I discovered that [airlines in a particular part of the world] are accused of abusing their workers: unfair labor practices, poor wages, overwork, dangerous working conditions, etc. Some travelers have opted to boycott these types of airlines. Is this something Christians should be aware of? They give the best prices for the destinations I fly to, but at what cost to their employees? I know there are many industries accused of similar issues, so how informed should we be and what should we do about it?
How do I find the balance?
My reply in 500 words (and please feel free to augment it with principles and verses I could use next time this comes up)…
I don’t think there is a clear right or wrong here. It’s a matter of conscience, consistency, and conviction.
If your conscience cannot bear flying with a particular airline or using a particular product, then you need to listen to your conscience. And inform it with God’s word.
Romans 14:14I know and am persuaded in the Lord Jesus that nothing is unclean in itself, but it is unclean for anyone who thinks it unclean.
1 Corinthians 10:27 If one of the unbelievers invites you to dinner and you are disposed to go, eat whatever is set before you without raising any question on the ground of conscience.
It is also a matter of consistency. How consistent are you willing to be? If you know how much abuse comes from the textile, food, pharmaceutical, and oil industries you couldn’t wear clothes, drink milk, take medication, or fly in any plane that uses fuel.
It is also a matter of conviction. If you were in an accident and that airline offered to fly you home for free, would you accept their help? I mean, how convicted are you about this? (see James 4:17)
Don’t add more laws to God’s word for than he already has. As Paul says “not to go beyond what is written” (1 Cor 4:6).
I do what is reasonable from my side to minimize my participation, without shouldering burdens that prevent us from living to God’s glory. I believe the perpetrators of these sins will answer for it on judgment day (Rom 2:6).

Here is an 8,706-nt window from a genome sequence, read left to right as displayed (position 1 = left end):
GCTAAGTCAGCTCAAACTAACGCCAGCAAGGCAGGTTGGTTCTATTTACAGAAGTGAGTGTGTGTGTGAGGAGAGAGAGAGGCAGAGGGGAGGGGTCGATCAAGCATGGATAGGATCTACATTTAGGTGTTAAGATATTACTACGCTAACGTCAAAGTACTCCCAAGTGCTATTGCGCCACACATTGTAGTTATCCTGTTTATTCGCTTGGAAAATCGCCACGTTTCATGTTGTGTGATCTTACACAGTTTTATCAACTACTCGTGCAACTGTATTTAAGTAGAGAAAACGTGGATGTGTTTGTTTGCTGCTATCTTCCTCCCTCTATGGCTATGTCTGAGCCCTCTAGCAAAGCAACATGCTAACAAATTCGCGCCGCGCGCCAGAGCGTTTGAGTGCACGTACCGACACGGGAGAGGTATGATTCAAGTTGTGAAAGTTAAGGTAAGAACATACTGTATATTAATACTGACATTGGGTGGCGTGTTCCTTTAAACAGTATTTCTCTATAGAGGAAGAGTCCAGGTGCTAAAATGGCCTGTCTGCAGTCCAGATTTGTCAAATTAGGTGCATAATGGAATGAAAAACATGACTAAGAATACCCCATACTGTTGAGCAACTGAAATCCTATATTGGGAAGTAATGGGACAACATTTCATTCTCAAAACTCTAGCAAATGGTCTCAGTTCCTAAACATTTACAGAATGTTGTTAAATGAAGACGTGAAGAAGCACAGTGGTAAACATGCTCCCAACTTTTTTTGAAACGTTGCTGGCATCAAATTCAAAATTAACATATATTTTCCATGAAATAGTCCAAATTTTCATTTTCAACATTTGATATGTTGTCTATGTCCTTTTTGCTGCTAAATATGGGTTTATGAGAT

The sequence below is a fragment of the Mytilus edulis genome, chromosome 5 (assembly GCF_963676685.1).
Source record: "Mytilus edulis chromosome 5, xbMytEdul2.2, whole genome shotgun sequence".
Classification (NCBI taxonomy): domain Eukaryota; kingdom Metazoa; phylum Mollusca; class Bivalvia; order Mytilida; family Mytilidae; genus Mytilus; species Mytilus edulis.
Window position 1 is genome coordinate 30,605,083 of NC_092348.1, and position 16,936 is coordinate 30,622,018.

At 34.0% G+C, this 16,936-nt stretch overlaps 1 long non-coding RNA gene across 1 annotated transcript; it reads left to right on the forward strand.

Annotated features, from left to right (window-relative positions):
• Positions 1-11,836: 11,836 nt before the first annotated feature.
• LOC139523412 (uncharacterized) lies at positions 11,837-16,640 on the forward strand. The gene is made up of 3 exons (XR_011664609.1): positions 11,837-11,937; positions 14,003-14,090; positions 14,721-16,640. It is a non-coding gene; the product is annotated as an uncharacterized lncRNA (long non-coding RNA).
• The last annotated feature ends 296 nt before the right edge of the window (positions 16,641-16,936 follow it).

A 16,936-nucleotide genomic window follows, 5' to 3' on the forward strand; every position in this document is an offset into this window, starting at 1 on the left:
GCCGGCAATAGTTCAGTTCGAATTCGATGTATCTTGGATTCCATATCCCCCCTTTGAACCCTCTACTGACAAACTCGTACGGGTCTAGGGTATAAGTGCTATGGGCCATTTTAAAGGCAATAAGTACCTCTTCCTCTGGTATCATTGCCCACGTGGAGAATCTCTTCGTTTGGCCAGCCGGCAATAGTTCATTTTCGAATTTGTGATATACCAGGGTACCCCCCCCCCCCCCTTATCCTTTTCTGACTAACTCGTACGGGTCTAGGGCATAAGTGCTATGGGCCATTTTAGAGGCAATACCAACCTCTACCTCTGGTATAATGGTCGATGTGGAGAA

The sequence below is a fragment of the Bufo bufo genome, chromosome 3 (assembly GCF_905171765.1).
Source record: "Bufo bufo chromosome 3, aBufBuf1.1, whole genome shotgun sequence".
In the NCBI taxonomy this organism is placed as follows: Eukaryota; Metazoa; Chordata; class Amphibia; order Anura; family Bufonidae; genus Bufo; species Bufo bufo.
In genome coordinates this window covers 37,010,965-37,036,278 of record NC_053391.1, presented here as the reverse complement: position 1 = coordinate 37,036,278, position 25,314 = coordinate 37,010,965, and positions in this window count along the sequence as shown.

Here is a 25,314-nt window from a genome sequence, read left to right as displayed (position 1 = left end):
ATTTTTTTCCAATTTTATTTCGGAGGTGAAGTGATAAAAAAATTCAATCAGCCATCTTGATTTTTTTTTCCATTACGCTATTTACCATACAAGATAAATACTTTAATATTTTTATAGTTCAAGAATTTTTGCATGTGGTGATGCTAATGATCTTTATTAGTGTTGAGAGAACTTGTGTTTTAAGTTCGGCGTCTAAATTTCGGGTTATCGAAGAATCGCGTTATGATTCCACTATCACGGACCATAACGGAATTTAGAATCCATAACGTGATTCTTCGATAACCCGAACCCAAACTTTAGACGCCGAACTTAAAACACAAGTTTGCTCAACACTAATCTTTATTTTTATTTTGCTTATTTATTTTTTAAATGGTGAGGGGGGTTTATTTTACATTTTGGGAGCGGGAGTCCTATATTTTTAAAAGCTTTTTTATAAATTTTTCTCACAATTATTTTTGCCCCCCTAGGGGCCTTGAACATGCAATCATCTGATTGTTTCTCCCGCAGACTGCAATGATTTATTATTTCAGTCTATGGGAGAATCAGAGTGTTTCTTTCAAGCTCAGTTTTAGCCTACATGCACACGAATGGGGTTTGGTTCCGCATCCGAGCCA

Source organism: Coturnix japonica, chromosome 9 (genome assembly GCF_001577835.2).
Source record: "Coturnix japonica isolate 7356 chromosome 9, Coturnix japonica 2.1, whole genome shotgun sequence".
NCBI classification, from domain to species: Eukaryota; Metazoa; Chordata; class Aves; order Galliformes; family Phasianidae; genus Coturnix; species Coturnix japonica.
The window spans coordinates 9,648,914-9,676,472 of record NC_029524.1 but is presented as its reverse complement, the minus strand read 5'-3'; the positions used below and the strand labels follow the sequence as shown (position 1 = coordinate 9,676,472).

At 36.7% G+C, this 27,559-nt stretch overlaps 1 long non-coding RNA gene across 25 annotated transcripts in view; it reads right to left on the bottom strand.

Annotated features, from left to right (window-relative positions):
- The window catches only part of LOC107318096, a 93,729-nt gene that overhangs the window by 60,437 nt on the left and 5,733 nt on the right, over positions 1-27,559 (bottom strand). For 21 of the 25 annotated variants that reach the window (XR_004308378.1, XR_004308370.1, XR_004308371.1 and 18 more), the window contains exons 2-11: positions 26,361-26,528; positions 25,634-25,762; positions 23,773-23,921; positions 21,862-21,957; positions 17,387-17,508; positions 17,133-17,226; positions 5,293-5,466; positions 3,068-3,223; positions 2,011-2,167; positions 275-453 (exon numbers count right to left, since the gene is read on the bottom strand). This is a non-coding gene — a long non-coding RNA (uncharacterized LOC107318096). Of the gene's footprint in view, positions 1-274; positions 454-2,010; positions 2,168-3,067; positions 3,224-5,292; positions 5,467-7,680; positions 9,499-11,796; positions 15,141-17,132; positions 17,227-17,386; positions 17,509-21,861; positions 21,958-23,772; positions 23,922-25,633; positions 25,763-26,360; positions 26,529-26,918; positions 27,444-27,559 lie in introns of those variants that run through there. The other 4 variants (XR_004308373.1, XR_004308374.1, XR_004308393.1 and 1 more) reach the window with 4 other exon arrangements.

I think this is what Solomon gets at in Ecclesiastes 5:8-9If you see in a province the oppression of the poor and the violation of justice and righteousness, do not be amazed at the matter, for the high official is watched by a higher, and there are yet higher ones over them. But this is gain for a land in every way: a king committed to cultivated fields.
I.e. don’t be amazed by how much massive injustice there is in the world’s systems, but appreciate the good God lets come from these things anyway. The airline industry might be fraught with injustice, but they can be used to enable God’s blessing to spread. Missions benefits from airlines.
And Solomon also gives this sagacious advice: Ecclesiastes 7:16-17Be not overly righteous, and do not make yourself too wise. Why should you destroy yourself? Be not overly wicked, neither be a fool. Why should you die before your time?
In other words, don’t try to be fastidious–“overly righteous”–or you will destroy yourself. But don’t deliberately add to the problem either.
John the Baptist didn’t tell soldiers and tax collectors for Rome to quit their jobs (Luke 3:14), but rather to not add to the abuse.
By application: if your conscience can bear it, fly with any airline you need to, and make a point of treating the workers with which you come into contact, with exemplary respect and dignity.
Hope that helps.
Source: The Cripplegate | Clint Archer